Emissions of carbon dioxide, the most important long-lived anthropogenic greenhouse gas, can be reduced by Carbon Capture and Storage (CCS). CCS involves the integration of four elements: CO2 capture, compression of the CO2 from a gas to a liquid or a denser gas, transportation of pressurized CO2 from the point of capture to the storage location, and isolation from the atmosphere by storage in deep underground rock formations. Considering full life-cycle emissions, CCS technology can reduce 65–85% of CO2 emissions from fossil fuel combustion from stationary sources, although greater reductions may be possible if low emission technologies are applied to activities beyond the plant boundary, such as fuel transportation.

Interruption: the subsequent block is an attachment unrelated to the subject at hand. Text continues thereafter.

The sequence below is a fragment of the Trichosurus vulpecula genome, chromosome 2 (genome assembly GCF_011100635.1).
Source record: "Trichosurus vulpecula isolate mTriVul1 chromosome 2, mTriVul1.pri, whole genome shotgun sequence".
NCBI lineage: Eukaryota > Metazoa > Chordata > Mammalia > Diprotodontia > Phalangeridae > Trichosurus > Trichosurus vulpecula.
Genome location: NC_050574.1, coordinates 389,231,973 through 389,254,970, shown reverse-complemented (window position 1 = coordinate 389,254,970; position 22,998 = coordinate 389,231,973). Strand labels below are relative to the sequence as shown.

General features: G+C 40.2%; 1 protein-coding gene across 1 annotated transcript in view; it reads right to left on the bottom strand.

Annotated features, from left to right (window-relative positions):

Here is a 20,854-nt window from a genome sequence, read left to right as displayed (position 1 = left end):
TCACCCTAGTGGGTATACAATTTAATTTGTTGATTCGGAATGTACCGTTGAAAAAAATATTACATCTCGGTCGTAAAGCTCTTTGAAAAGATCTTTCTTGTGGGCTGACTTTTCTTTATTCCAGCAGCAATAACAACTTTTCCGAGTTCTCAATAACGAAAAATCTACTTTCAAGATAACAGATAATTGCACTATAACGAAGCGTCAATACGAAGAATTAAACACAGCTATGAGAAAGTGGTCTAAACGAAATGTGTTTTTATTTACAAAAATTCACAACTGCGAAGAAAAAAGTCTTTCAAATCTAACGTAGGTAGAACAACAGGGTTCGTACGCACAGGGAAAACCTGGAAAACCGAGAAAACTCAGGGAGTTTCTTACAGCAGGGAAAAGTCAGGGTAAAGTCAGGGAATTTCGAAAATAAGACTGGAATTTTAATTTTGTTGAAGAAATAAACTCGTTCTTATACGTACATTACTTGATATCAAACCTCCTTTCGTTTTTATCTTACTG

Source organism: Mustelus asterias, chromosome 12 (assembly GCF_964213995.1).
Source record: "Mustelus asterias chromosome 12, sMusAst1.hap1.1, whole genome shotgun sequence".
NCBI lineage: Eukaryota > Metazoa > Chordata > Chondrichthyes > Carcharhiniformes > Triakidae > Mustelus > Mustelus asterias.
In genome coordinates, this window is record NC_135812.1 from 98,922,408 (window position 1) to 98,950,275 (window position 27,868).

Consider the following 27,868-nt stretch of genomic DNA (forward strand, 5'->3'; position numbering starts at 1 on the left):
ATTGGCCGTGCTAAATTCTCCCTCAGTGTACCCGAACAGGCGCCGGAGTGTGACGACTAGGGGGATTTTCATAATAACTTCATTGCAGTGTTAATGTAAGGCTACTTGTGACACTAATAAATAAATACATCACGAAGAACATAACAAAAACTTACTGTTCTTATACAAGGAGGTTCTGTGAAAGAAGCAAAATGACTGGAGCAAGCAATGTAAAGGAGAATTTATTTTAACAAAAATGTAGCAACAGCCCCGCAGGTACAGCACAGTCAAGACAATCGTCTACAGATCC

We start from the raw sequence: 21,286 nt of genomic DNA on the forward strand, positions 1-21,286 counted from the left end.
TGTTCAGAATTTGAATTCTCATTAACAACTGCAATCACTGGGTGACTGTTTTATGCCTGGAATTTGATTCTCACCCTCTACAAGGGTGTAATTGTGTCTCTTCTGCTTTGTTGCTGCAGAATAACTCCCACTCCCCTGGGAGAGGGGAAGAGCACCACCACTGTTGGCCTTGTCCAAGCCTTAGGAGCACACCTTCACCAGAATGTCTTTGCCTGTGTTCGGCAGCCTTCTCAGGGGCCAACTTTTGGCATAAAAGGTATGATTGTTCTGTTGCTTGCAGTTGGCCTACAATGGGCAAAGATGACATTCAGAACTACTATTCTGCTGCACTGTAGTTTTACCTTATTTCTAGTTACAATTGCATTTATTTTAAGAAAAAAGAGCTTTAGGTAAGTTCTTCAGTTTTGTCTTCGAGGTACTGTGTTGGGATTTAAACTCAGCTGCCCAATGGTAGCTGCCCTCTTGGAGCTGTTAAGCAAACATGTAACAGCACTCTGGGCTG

CCS is applicable to many stationary CO2 sources, including the power generation, refining, building materials, and the industrial sector. The recent emphasis on the use of CCS primarily to reduce emissions from coal-fired electricity production is too narrow a vision for CCS.
Interest in CCS is growing rapidly around the world. Over the past decade there has been a remarkable increase in interest and investment in CCS. Whereas a decade ago, there was only one operating CCS project and little industry or government investment in R&D, and no financial incentives to promote CCS. In 2010, numerous projects of various sizes are active, including at least five large-scale full CCS projects. In 2015, it is expected that 15 large-scale, full-chain CCS projects will be running. Governments and industry have committed over USD 26 billion for R&D, scale-up and deployment.